Angst The New Teen Musical is a play about teens, featuring teens, and even written by teens, who studied at the Young Artists Council of Youth Performance Company. The heavy teen influence easily appeals to a young, Internet-savvy audience. But those unfamiliar with the art of creating a profile and choosing your "top 8 friends" will have trouble understanding some of the story's central conflicts. A colorful musical number introduces us to the eight major characters: slut, popular girl, token black male, Jesus freak, stoner, closet gay man, intense overachiever, and political activist. Because they are all in the same creative writing class, geeky loner Tom (Eric Mayson) decides to add his new classmates to his top 8.
The story's strengths lie in the bubbly score, written by performer Eric Mayson. Mayson, a recent graduate from a performing arts high school, shows true veteran poise for not losing the gravity of a somber monologue when the stage lights accidentally faded to black in the middle of his speech. He displayed even greater mettle in the following scene when his character's climactic turning point was punctured by the opening notes of a party song. The obvious technical error could have destroyed the scene, but Mayson barely flinched and kept the moment together.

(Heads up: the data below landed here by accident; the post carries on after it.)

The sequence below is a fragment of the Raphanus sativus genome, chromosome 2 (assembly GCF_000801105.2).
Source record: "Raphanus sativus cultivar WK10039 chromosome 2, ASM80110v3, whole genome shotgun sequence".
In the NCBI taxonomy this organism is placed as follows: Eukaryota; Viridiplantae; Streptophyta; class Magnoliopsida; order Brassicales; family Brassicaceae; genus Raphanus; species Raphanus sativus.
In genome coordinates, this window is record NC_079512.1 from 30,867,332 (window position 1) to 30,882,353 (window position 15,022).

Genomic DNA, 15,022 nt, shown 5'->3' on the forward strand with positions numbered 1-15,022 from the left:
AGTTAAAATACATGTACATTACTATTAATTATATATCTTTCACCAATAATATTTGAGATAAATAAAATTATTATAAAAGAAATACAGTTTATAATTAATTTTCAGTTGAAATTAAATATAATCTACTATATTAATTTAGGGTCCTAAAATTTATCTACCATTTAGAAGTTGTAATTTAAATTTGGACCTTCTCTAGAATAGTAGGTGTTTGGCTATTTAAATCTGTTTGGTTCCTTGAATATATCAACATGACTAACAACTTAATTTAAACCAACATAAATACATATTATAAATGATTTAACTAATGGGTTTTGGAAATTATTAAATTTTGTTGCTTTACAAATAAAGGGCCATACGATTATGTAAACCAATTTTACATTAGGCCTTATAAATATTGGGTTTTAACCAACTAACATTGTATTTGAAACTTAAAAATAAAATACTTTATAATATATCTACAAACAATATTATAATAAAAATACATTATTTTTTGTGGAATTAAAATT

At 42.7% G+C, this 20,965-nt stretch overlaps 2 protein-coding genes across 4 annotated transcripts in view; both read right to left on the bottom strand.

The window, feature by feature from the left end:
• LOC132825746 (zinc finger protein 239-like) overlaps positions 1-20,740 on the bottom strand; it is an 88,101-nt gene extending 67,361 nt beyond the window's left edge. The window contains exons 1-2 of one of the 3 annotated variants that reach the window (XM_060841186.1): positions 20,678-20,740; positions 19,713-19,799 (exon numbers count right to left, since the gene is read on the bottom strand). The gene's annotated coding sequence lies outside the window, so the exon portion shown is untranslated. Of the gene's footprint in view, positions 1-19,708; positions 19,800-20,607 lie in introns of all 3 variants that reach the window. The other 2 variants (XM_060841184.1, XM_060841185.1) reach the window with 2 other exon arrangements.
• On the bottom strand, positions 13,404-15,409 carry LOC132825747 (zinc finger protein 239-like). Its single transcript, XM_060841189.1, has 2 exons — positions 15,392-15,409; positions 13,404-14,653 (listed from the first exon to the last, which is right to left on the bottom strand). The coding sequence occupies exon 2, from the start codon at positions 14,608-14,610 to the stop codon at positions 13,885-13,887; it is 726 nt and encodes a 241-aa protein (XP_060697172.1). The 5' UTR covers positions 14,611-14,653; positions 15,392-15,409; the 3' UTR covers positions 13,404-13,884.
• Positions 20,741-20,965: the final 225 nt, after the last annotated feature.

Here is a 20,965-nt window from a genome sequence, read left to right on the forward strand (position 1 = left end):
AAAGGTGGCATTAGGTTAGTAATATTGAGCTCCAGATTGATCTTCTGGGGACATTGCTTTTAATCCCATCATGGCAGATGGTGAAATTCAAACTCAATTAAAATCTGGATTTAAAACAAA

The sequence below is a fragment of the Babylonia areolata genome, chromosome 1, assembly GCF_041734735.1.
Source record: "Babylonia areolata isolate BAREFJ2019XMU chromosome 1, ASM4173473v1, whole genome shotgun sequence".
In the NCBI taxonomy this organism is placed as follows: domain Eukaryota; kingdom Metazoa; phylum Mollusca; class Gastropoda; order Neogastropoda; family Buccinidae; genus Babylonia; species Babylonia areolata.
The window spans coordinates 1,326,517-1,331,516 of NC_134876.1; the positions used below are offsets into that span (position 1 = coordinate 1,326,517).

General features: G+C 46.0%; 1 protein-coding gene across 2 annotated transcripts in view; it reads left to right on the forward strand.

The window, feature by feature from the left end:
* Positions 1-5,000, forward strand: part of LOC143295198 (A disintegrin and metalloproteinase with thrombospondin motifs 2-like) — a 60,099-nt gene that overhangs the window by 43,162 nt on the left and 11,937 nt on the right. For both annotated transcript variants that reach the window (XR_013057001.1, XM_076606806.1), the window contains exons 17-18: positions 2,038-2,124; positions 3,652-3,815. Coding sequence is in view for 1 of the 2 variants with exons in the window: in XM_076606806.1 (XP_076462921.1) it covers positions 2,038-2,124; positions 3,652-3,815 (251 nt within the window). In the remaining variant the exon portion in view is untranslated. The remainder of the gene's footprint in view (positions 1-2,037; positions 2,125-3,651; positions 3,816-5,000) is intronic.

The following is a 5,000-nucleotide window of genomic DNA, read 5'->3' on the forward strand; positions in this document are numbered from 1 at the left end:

Where the play does need to be more careful is in the execution of its racially centered jokes. They walk a fine line between pushing the envelope and coming uncomfortably close to sensitive stereotypes. For example, a black student looking to connect with his race tries out tap dancing—a reference to minstrel shows? Later, when he tries to slip out of the class to avoid admitting he has not done his work, his teacher calls out, "Hey you, runaway slave," to summon him back. These are the kind of jokes that leave you unsure about whether to laugh or cringe.
But overall, the production is well suited for young audiences, who will enjoy seeing their language and culture reflected onstage. Creative writing teacher Mr. King (Theo Langason) talks to his students in "chat speak," a kind of Internet substitute language that breaks entire sentences down into three or four letters. "Did you think I forgot about you?" he asks the class loner. "ROFL!"
If you knew instantly that this meant rolling on the floor laughing, this play is for you.